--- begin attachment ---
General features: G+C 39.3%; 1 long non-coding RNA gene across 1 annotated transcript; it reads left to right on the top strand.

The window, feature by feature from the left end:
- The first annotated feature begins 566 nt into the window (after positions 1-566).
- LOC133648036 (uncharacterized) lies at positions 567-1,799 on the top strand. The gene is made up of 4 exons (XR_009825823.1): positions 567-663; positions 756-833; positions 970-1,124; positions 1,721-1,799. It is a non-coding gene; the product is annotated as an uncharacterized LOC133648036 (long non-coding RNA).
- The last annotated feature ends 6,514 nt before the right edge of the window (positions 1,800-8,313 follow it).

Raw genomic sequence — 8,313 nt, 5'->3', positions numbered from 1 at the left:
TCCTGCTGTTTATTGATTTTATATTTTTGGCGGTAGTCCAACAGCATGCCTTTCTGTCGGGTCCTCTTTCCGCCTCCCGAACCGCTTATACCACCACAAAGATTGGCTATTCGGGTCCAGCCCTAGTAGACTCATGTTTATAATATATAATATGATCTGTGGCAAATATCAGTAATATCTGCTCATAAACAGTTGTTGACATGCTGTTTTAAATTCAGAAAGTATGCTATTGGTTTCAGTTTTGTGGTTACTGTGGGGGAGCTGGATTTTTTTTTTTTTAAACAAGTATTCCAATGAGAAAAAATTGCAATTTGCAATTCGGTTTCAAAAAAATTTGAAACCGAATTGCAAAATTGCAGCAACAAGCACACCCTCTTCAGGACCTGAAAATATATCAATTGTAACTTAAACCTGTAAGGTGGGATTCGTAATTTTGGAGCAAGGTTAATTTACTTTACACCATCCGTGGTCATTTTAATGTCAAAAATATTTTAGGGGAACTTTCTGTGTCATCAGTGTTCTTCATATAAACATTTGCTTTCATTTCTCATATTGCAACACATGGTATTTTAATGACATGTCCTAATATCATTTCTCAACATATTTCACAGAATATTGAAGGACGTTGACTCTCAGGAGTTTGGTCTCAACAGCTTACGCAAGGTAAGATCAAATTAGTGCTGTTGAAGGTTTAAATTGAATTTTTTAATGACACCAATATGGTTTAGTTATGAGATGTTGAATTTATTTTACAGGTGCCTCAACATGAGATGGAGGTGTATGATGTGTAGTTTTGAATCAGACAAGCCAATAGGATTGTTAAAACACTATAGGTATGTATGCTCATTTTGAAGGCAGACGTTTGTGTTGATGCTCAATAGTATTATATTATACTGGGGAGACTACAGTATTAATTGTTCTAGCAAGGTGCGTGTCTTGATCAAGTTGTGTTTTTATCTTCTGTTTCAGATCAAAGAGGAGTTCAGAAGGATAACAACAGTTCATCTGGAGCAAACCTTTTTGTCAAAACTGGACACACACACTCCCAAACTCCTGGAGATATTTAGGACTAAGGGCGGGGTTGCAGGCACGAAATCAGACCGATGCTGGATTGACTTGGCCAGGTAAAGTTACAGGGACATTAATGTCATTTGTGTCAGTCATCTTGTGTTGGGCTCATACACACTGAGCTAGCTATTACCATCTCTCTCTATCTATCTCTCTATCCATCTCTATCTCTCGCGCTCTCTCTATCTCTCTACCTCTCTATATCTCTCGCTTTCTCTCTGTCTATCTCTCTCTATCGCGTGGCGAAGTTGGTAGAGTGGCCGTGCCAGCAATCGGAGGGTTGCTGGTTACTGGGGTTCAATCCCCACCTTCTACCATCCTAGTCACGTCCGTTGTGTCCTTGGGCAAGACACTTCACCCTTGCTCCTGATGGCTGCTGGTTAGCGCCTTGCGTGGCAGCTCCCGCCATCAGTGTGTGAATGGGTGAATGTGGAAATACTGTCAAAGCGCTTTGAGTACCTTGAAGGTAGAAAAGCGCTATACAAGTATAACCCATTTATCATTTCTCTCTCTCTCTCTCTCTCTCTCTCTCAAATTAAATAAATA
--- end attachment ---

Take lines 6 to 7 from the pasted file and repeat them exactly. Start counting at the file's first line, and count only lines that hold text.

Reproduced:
Raw genomic sequence — 8,313 nt, 5'->3', positions numbered from 1 at the left:
TCCTGCTGTTTATTGATTTTATATTTTTGGCGGTAGTCCAACAGCATGCCTTTCTGTCGGGTCCTCTTTCCGCCTCCCGAACCGCTTATACCACCACAAAGATTGGCTATTCGGGTCCAGCCCTAGTAGACTCATGTTTATAATATATAATATGATCTGTGGCAAATATCAGTAATATCTGCTCATAAACAGTTGTTGACATGCTGTTTTAAATTCAGAAAGTATGCTATTGGTTTCAGTTTTGTGGTTACTGTGGGGGAGCTGGATTTTTTTTTTTTTAAACAAGTATTCCAATGAGAAAAAATTGCAATTTGCAATTCGGTTTCAAAAAAATTTGAAACCGAATTGCAAAATTGCAGCAACAAGCACACCCTCTTCAGGACCTGAAAATATATCAATTGTAACTTAAACCTGTAAGGTGGGATTCGTAATTTTGGAGCAAGGTTAATTTACTTTACACCATCCGTGGTCATTTTAATGTCAAAAATATTTTAGGGGAACTTTCTGTGTCATCAGTGTTCTTCATATAAACATTTGCTTTCATTTCTCATATTGCAACACATGGTATTTTAATGACATGTCCTAATATCATTTCTCAACATATTTCACAGAATATTGAAGGACGTTGACTCTCAGGAGTTTGGTCTCAACAGCTTACGCAAGGTAAGATCAAATTAGTGCTGTTGAAGGTTTAAATTGAATTTTTTAATGACACCAATATGGTTTAGTTATGAGATGTTGAATTTATTTTACAGGTGCCTCAACATGAGATGGAGGTGTATGATGTGTAGTTTTGAATCAGACAAGCCAATAGGATTGTTAAAACACTATAGGTATGTATGCTCATTTTGAAGGCAGACGTTTGTGTTGATGCTCAATAGTATTATATTATACTGGGGAGACTACAGTATTAATTGTTCTAGCAAGGTGCGTGTCTTGATCAAGTTGTGTTTTTATCTTCTGTTTCAGATCAAAGAGGAGTTCAGAAGGATAACAACAGTTCATCTGGAGCAAACCTTTTTGTCAAAACTGGACACACACACTCCCAAACTCCTGGAGATATTTAGGACTAAGGGCGGGGTTGCAGGCACGAAATCAGACCGATGCTGGATTGACTTGGCCAGGTAAAGTTACAGGGACATTAATGTCATTTGTGTCAGTCATCTTGTGTTGGGCTCATACACACTGAGCTAGCTATTACCATCTCTCTCTATCTATCTCTCTATCCATCTCTATCTCTCGCGCTCTCTCTATCTCTCTACCTCTCTATATCTCTCGCTTTCTCTCTGTCTATCTCTCTCTATCGCGTGGCGAAGTTGGTAGAGTGGCCGTGCCAGCAATCGGAGGGTTGCTGGTTACTGGGGTTCAATCCCCACCTTCTACCATCCTAGTCACGTCCGTTGTGTCCTTGGGCAAGACACTTCACCCTTGCTCCTGATGGCTGCTGGTTAGCGCCTTGCGTGGCAGCTCCCGCCATCAGTGTGTGAATGGGTGAATGTGGAAATACTGTCAAAGCGCTTTGAGTACCTTGAAGGTAGAAAAGCGCTATACAAGTATAACCCATTTATCATTTCTCTCTCTCTCTCTCTCTCTCTCTCTCAAATTAAATAAATA